Solving the board dilemma: Directors with technology expertise

As board-nominating committees review collective talent, new technology expertise becomes a priority

How well do people over 50 really understand social media? That's been the subject of plenty of summer comedies that feature aging, out-of-work characters that apply for summer internships at social media companies. Or more recently, John Favreua's “Chef,” in which the titular character loses his job when he fails to understand that responding to a poor restaurant review on Twitter is not a personal conversation. These quandaries are the stuff that movies are made of, but they are also major issues for the business world and boards of directors as well.

I have been involved in a number of discussions with corporate boards regarding how to ensure that board members understand the significance of “new technology.” With the average age of directors in Fortune 500 companies hovering in the mid- to late-60s, the issue is not inconsequential. New technologies may not be familiar to many corporate directors, and having a director with a particular expertise in new technology is becoming an essential part of board talent discussions.

Consider the fact that in today's world, boards face a variety of new technology issues, from understanding new marketing and communication paradigms in the form of social media, to delivering products in such new environments, to considerations of how to protect personal and confidential customer information in such an environment, to safeguarding and ensuring information security and preventing cybersecurity attacks. Indeed, recent challenges retailers have experienced with protecting customer information through their payment device systems shows how pervasive technology issues are, how they impact business decisions and how they are landing on board agendas.

As board-nominating committees review the collective talent represented by their directors and consider those talents they want in new directors, new technology expertise becomes a priority. No longer is it enough to contact a board search firm to say, “We need a technology candidate,” because the questions that follow will point out the difficulties in filling that general request.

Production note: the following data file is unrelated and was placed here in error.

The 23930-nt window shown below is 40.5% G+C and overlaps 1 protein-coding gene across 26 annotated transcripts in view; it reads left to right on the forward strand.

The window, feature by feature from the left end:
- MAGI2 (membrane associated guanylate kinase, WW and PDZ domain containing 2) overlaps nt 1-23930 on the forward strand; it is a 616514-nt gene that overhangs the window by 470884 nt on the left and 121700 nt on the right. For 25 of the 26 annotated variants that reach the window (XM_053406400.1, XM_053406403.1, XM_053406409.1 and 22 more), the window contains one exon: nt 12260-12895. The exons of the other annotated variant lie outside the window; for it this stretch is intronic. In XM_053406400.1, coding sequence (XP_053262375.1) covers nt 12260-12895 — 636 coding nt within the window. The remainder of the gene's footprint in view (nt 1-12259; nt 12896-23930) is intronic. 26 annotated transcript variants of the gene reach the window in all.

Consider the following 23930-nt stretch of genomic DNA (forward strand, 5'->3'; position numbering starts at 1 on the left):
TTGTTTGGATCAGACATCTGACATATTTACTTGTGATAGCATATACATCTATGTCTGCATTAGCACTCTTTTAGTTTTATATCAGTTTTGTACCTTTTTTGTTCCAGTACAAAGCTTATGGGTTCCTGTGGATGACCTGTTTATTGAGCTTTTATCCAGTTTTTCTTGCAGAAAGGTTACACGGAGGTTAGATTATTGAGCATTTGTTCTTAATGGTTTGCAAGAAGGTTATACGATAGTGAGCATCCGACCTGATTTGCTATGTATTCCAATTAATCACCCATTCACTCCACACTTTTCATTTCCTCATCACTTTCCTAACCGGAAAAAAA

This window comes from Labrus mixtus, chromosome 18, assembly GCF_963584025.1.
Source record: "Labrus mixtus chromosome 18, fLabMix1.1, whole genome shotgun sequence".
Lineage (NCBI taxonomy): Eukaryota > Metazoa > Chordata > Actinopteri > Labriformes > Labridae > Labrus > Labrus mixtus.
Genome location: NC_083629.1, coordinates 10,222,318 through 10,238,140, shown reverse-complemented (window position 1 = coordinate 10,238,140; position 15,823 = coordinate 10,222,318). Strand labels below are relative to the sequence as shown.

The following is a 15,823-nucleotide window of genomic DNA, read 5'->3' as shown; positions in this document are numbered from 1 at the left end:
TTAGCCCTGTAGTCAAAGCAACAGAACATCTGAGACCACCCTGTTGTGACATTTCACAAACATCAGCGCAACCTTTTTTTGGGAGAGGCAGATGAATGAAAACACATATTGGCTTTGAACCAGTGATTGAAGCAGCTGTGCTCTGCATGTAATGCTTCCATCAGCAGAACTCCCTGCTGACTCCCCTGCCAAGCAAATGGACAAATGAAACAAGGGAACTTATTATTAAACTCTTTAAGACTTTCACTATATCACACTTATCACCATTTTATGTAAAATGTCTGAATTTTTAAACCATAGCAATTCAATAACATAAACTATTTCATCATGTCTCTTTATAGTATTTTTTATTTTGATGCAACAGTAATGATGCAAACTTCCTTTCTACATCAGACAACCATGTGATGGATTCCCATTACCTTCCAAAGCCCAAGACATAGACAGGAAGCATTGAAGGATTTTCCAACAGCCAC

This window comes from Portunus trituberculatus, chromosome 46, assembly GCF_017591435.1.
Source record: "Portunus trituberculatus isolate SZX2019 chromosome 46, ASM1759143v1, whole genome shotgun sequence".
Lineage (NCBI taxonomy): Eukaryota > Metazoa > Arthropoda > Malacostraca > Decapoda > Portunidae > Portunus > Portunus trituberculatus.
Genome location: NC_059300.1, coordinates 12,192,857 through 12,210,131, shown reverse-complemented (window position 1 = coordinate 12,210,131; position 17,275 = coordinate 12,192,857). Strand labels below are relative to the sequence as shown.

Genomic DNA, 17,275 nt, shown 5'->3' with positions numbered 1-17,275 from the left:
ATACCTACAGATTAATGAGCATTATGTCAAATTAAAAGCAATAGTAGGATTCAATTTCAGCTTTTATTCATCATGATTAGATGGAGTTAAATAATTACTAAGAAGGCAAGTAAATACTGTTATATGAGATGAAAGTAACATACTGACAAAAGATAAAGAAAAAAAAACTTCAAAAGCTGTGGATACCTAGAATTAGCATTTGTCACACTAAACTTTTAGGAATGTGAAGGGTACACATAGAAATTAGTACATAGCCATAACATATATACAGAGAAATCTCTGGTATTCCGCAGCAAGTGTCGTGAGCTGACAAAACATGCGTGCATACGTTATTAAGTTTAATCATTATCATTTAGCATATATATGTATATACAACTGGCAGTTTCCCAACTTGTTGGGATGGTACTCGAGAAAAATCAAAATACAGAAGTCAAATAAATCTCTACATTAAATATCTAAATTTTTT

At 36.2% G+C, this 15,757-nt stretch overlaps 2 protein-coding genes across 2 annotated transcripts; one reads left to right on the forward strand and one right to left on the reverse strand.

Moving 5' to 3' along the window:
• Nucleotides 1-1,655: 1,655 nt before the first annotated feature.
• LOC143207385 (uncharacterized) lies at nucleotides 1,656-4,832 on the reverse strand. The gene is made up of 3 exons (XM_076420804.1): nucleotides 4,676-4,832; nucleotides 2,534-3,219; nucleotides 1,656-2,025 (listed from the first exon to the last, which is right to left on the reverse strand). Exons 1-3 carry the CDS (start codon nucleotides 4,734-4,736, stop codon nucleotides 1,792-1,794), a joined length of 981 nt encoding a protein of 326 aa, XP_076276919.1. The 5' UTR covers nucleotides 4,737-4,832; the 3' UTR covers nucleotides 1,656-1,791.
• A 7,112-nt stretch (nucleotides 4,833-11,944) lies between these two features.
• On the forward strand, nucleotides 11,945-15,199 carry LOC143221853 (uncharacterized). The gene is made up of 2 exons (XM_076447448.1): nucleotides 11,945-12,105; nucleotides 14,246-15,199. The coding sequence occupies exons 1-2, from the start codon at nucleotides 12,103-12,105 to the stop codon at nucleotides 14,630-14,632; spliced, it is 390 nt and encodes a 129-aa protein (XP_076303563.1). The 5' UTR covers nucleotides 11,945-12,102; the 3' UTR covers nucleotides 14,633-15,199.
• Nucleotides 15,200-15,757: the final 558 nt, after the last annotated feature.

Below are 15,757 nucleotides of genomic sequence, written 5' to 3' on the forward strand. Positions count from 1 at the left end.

The board needs to discuss with management the most important areas of new technology for the company and what type of business or other experience best represents that area of new technology. The board should ask itself a number of questions: Do we want a director who is an expert in an online, Web-based distribution experience? Do we want someone who is entrepreneurial and involved in the latest online application development? Do we need a director who is steeped in the experience of running a company's technology systems to understand the fortress-like infrastructure that must be in place to protect the company's systems? Do we want a director who can get the company's products up front and visible in an online environment? Do we need a former law enforcement expert who can pinpoint the weaknesses in our systems?

By asking these questions in frank discussions with management, the board can establish priority candidates with priority technology experience. But the process should not end there. What I recommend to boards is a process to survey existing directors about their knowledge, experience and level of interest in all areas of technology and social media. The process then matches directors with the company's priorities in areas of new technology. With the agreement of the directors, they spend time with management to learn what the company's role is in that area of technology.

In essence, this process trains directors to be “lead directors” in those areas of new technology that they chose, and that are based on the key technology priority issues for the company. Facilitating director engagement of this sort has the added effect of enhancing board discussions and involvement in understanding key issues facing management.

Christine A. Edwards

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